Abstract: We understand that negotiators of ACTA are in the final stage of the negotiation process before concluding the agreement. The European Committee for Interoperable Systems ("ECIS"), which has been defending the interests of its information technology sector members in policy debates affecting intellectual property, competition and interoperability for over twenty years, is concerned about three issues raised by the most recently accessible draft Agreement dated as of 25 August 2010:
Abstract: Dear Representative Kirk: We write to share with you our organization’s priorities as you begin again this year to engage in discussions related to an international Anti-Counterfeiting Trade Agreement. Intellectual Property Owners Association (IPO) supports efforts to harmonize intellectual property laws and coordinate enforcement efforts with other countries to ensure that IP owners can effectively and efficiently enforce their rights.
Abstract: Dear Ambassador Kirk:
Intellectual Property Owners Association (IPO) appreciates the circulation of the Consolidated Text of the Anti-Counterfeiting Trade Agreement (ACTA), and respectfully offers its comments for your consideration.
Abstract: Although the term “anti-counterfeiting” suggests an agreement limited to preventing trade in counterfeit products, ACTA’s draft provisions, to date, would set new minimum enforcement standards for a range of intellectual property rights. In several areas, these standards could impede legitimate competition, shortchange legal process and shift costs of enforcing private commercial rights to the public.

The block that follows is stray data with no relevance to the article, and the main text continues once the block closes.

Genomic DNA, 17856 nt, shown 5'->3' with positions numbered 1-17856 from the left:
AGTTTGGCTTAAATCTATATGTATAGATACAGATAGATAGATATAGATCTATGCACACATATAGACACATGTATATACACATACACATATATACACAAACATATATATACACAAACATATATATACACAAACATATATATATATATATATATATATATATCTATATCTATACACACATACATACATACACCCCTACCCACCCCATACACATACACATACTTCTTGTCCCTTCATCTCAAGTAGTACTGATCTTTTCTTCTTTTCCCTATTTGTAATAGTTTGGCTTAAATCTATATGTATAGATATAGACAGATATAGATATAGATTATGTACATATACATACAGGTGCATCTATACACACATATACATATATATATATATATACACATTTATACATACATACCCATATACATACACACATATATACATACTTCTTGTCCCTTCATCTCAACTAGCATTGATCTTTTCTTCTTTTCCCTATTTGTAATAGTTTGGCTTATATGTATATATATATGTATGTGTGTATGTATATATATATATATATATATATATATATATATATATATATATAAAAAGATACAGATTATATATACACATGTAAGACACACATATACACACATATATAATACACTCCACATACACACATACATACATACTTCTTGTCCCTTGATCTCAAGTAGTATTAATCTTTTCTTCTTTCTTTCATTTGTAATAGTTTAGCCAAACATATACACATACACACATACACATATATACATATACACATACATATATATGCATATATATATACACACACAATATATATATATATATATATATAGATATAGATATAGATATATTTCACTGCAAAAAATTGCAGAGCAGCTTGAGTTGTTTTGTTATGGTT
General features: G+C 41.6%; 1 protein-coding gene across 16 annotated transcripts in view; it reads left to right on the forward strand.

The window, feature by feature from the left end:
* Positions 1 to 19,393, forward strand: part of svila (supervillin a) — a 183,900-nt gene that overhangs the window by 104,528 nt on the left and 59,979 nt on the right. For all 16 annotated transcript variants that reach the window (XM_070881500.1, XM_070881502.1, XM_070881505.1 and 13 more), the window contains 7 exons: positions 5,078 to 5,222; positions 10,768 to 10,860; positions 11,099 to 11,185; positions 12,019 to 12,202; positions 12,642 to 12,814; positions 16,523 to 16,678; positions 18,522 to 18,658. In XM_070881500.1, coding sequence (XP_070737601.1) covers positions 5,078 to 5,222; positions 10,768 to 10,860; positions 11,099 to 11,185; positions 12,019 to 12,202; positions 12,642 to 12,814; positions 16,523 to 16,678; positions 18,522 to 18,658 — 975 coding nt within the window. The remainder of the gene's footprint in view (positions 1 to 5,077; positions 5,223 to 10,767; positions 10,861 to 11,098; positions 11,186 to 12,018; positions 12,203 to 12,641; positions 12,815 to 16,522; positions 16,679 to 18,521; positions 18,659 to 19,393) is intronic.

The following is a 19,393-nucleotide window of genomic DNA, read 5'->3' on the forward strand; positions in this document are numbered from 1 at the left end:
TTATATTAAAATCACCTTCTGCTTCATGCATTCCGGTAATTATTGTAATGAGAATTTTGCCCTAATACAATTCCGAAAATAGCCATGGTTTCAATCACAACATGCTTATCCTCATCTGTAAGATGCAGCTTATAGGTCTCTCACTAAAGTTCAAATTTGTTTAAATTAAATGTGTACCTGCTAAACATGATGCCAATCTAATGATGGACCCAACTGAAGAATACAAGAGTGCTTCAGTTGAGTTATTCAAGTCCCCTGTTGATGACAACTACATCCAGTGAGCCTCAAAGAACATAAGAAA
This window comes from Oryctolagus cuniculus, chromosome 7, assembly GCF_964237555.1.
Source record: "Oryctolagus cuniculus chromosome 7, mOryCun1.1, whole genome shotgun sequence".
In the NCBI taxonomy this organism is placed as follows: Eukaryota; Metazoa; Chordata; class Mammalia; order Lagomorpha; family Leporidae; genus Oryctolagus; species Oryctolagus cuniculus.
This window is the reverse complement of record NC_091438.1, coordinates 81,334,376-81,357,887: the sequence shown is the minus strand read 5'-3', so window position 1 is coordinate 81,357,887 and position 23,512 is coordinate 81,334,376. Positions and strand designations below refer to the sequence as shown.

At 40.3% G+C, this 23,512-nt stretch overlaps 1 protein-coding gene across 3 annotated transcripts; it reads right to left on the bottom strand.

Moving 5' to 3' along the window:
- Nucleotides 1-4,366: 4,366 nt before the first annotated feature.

Abstract: ACTA’s text no longer requires countries to provide special, preemptive border measures for patents. This is a clear and important improvement, and some negotiators and trade officials now maintain that this resolves any access concerns. Nevertheless, the Border Measures section may still prejudice the interests of competition and access.
Abstract This article attempts to summarize some of the recently reported cases on intellectual property law to enable the readers to understand how the courts have applied the principles of intellectual property law to actual IP disputes. The cases are chosen from the cases reported in the November and December 2007 issues of the Patents and Trade Marks Cases (PTC), a leading case law reporter on intellectual property laws. There was no patent case to report during this period.